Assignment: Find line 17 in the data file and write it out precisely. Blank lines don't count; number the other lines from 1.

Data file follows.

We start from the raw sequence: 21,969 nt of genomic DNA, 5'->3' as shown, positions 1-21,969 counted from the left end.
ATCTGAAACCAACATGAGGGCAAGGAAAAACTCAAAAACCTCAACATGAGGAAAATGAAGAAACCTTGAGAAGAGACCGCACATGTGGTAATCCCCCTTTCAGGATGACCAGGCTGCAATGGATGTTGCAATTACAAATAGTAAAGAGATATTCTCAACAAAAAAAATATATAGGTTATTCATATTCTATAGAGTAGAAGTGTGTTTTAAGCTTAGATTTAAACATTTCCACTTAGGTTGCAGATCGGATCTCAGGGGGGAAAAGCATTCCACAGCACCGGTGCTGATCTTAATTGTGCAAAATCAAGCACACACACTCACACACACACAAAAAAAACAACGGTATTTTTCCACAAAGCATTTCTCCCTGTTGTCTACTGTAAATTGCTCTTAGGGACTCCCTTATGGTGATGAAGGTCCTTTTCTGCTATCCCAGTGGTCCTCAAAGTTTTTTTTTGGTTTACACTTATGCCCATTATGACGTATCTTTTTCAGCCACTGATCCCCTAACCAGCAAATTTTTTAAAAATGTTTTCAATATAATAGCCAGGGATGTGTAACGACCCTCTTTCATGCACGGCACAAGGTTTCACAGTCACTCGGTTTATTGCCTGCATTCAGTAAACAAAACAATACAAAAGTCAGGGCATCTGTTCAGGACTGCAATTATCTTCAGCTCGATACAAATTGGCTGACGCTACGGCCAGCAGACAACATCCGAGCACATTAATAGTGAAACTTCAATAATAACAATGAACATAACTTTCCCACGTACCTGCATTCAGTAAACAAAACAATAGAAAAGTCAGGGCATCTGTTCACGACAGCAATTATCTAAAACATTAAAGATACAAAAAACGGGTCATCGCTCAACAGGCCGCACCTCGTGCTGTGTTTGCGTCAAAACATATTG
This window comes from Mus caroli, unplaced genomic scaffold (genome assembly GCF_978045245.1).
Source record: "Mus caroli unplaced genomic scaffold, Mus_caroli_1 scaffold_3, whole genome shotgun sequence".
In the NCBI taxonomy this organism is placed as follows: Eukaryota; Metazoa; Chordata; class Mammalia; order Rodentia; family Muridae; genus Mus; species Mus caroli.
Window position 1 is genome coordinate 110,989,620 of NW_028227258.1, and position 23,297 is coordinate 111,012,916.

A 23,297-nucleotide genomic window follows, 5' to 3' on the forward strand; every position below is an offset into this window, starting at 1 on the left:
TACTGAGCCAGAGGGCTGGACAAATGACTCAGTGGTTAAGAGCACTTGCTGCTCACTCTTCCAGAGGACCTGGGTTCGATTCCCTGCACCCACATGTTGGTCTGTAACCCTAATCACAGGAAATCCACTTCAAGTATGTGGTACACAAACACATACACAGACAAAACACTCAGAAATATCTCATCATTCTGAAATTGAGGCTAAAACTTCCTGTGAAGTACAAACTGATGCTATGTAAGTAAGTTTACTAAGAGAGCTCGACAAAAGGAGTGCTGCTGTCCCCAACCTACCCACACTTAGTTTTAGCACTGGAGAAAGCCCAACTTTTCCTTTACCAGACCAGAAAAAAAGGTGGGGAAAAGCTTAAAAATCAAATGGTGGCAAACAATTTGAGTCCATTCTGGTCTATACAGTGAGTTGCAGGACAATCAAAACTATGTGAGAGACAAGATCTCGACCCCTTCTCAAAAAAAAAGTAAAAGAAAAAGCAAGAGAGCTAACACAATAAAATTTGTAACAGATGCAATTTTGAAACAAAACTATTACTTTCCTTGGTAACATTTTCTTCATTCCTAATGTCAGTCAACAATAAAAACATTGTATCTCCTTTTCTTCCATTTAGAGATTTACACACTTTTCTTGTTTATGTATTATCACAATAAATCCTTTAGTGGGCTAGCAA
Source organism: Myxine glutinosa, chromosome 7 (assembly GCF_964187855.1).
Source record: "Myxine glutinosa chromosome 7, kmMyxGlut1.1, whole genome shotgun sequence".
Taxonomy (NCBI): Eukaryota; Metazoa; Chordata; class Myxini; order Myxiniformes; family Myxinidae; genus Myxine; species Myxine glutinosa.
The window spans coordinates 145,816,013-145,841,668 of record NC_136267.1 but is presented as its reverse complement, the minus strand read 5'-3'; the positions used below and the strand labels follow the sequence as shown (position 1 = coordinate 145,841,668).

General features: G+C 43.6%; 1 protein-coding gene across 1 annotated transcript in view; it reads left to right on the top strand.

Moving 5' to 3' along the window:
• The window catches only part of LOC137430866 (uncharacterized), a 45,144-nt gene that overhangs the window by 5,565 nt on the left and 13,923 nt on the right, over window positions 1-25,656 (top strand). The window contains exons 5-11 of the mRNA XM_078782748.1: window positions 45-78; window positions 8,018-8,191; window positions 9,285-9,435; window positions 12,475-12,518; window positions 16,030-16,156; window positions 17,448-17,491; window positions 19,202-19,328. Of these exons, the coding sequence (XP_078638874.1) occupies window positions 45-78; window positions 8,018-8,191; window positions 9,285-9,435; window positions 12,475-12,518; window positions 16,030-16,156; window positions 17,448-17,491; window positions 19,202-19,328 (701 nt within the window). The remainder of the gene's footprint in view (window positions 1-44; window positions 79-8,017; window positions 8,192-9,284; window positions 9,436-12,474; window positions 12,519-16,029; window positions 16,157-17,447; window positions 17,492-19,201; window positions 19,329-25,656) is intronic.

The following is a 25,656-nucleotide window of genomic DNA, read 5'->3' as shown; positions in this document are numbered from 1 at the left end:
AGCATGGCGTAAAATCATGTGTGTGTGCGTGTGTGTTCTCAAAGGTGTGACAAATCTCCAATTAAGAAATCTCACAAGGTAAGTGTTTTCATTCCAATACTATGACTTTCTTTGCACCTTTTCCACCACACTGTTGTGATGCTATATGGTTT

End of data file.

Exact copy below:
AGCATGGCGTAAAATCATGTGTGTGTGCGTGTGTGTTCTCAAAGGTGTGACAAATCTCCAATTAAGAAATCTCACAAGGTAAGTGTTTTCATTCCAATACTATGACTTTCTTTGCACCTTTTCCACCACACTGTTGTGATGCTATATGGTTT